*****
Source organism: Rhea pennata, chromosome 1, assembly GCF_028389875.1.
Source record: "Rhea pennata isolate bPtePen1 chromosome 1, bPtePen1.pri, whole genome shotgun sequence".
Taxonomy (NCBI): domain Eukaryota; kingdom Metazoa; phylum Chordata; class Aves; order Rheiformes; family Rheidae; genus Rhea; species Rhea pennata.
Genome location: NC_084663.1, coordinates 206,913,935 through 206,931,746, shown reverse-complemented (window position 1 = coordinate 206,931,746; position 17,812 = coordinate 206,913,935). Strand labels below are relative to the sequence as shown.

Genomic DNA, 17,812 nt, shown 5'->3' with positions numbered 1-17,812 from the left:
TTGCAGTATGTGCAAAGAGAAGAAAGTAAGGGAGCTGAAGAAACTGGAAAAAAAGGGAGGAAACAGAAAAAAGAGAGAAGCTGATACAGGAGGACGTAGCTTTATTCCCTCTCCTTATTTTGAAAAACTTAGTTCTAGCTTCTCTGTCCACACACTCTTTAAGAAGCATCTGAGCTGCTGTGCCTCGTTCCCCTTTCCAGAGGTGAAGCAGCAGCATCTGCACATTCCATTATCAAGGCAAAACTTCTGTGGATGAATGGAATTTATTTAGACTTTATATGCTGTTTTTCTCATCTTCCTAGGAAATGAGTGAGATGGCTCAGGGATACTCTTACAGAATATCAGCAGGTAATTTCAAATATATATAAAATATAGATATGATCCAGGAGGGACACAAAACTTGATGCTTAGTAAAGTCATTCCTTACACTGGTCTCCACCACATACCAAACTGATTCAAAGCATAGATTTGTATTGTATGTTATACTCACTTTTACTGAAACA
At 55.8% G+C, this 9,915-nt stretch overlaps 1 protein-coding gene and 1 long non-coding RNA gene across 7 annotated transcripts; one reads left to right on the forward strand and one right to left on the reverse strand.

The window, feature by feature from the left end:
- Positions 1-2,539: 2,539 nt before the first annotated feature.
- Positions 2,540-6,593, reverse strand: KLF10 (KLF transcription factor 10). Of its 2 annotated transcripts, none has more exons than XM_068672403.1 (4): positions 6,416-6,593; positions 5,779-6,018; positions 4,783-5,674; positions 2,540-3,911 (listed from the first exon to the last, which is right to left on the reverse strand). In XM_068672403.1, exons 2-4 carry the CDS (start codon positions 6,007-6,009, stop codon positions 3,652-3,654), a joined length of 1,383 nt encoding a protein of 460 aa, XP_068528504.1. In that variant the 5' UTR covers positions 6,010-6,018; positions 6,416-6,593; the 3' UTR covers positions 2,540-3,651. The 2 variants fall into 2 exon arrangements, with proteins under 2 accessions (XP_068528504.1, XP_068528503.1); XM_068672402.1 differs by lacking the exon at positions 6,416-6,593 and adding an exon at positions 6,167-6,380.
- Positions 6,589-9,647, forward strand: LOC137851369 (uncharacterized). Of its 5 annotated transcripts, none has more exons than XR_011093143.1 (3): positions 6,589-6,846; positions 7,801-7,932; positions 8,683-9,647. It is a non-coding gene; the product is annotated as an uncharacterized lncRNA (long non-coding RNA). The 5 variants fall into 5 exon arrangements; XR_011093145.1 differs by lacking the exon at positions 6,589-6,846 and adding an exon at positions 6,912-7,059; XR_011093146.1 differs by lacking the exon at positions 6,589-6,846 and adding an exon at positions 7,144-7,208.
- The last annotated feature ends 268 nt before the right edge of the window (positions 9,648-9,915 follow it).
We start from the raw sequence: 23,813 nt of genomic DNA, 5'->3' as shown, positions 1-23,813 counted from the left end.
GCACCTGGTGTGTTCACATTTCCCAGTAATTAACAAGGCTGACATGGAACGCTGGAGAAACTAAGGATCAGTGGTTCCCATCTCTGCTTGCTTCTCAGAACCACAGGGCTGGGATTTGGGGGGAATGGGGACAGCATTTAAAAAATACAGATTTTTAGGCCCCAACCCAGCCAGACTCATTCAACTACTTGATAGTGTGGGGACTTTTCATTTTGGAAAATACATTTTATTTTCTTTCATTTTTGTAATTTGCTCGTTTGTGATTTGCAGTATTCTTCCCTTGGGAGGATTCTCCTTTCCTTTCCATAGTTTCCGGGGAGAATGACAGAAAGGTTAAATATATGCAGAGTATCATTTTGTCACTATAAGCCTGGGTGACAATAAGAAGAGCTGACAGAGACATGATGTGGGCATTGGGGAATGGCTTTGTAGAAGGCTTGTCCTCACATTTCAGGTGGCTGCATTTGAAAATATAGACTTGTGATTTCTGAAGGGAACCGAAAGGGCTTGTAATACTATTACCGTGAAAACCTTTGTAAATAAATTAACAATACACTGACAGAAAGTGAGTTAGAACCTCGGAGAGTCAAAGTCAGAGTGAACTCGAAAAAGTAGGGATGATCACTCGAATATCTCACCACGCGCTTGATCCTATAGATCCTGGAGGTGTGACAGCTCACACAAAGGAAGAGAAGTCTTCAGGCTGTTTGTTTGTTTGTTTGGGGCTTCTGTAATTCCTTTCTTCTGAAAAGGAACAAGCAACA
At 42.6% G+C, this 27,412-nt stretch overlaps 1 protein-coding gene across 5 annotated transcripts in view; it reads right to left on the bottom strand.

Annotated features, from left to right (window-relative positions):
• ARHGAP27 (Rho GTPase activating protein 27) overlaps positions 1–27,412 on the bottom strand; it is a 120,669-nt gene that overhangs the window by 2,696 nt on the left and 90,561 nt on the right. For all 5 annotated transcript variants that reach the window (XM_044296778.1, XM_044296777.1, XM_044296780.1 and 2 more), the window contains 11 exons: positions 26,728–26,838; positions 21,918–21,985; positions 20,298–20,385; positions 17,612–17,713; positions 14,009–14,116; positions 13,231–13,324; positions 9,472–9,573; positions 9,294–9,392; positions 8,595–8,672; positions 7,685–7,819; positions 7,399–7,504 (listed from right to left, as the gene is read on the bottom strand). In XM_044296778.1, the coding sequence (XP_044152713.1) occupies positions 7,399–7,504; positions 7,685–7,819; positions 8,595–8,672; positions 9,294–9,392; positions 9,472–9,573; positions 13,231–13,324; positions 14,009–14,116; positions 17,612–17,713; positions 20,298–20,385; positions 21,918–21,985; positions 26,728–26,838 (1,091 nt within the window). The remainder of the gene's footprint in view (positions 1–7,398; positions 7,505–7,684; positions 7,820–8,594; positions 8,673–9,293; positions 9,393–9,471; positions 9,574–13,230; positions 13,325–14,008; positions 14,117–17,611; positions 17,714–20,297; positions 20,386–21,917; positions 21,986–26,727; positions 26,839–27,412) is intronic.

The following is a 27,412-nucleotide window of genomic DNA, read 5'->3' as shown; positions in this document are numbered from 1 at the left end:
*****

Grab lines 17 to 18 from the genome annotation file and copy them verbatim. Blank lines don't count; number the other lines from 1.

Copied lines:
• ARHGAP27 (Rho GTPase activating protein 27) overlaps positions 1–27,412 on the bottom strand; it is a 120,669-nt gene that overhangs the window by 2,696 nt on the left and 90,561 nt on the right. For all 5 annotated transcript variants that reach the window (XM_044296778.1, XM_044296777.1, XM_044296780.1 and 2 more), the window contains 11 exons: positions 26,728–26,838; positions 21,918–21,985; positions 20,298–20,385; positions 17,612–17,713; positions 14,009–14,116; positions 13,231–13,324; positions 9,472–9,573; positions 9,294–9,392; positions 8,595–8,672; positions 7,685–7,819; positions 7,399–7,504 (listed from right to left, as the gene is read on the bottom strand). In XM_044296778.1, the coding sequence (XP_044152713.1) occupies positions 7,399–7,504; positions 7,685–7,819; positions 8,595–8,672; positions 9,294–9,392; positions 9,472–9,573; positions 13,231–13,324; positions 14,009–14,116; positions 17,612–17,713; positions 20,298–20,385; positions 21,918–21,985; positions 26,728–26,838 (1,091 nt within the window). The remainder of the gene's footprint in view (positions 1–7,398; positions 7,505–7,684; positions 7,820–8,594; positions 8,673–9,293; positions 9,393–9,471; positions 9,574–13,230; positions 13,325–14,008; positions 14,117–17,611; positions 17,714–20,297; positions 20,386–21,917; positions 21,986–26,727; positions 26,839–27,412) is intronic.

The following is a 27,412-nucleotide window of genomic DNA, read 5'->3' as shown; positions in this document are numbered from 1 at the left end: